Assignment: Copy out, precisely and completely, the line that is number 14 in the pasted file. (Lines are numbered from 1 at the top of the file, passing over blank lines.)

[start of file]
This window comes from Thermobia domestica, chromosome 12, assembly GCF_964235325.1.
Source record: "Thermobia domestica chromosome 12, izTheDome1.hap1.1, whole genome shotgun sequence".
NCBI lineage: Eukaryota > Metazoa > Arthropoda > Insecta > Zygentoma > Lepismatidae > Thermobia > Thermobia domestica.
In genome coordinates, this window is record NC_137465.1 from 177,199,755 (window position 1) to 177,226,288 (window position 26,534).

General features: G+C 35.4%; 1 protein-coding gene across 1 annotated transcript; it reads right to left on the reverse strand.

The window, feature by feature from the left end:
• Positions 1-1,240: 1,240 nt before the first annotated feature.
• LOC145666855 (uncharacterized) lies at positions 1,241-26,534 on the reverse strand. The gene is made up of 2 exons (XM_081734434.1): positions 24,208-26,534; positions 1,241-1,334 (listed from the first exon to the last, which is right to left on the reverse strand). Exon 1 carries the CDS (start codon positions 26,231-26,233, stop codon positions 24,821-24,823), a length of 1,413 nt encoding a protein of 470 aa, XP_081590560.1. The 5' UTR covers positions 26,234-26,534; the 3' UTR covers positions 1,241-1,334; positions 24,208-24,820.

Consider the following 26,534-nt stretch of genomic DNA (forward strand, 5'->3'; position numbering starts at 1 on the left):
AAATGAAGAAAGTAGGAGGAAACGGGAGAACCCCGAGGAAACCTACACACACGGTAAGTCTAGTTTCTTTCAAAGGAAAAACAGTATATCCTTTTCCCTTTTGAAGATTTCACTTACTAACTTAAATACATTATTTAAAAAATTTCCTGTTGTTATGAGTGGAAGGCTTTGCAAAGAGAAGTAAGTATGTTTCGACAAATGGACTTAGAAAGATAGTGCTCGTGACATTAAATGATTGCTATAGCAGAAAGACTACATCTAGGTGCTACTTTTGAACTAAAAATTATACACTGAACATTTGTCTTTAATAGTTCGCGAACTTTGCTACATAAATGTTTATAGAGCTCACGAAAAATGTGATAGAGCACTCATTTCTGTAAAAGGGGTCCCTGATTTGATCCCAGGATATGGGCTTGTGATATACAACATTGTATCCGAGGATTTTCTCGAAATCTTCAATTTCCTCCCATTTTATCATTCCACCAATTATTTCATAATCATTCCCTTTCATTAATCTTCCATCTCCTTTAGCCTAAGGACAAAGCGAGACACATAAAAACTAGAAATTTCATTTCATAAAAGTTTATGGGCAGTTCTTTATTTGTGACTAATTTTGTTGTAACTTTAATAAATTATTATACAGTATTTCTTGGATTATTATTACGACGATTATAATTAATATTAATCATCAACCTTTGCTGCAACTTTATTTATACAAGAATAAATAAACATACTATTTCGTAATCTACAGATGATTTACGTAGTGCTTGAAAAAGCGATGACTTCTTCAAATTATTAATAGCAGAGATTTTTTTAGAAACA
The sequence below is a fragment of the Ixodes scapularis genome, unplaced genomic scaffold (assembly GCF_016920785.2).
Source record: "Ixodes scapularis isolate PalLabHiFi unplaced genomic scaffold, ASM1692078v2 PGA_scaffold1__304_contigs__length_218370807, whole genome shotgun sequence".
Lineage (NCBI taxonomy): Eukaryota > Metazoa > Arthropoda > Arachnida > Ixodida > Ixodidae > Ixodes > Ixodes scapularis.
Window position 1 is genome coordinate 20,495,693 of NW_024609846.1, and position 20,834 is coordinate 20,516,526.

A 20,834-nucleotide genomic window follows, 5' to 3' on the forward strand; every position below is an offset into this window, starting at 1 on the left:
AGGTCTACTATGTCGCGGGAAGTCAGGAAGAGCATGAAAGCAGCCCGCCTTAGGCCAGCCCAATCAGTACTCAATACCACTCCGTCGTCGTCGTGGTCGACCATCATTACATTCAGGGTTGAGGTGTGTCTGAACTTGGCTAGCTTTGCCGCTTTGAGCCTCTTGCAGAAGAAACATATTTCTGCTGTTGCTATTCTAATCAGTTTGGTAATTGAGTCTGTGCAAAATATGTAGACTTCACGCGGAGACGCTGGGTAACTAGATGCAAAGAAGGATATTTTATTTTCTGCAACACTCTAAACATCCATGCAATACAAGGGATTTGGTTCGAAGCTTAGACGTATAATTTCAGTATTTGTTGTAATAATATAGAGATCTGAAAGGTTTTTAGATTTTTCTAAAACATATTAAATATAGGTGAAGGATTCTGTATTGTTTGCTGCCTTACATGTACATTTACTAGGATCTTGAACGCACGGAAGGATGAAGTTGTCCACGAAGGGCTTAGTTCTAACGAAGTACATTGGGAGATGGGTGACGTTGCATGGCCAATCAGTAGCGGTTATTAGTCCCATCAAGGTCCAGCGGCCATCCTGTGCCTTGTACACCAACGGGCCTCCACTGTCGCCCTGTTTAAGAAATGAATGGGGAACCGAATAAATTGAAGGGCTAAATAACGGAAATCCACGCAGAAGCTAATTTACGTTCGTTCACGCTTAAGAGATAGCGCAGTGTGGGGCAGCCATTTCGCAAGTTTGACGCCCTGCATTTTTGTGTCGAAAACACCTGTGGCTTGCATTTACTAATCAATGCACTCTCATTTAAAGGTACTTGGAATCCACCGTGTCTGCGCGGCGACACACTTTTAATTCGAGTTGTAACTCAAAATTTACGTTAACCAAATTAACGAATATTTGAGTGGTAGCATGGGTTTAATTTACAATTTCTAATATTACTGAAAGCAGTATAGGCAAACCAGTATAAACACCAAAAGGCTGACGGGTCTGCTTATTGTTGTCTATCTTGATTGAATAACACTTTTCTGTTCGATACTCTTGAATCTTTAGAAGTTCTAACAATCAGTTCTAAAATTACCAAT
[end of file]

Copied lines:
Window position 1 is genome coordinate 20,495,693 of NW_024609846.1, and position 20,834 is coordinate 20,516,526.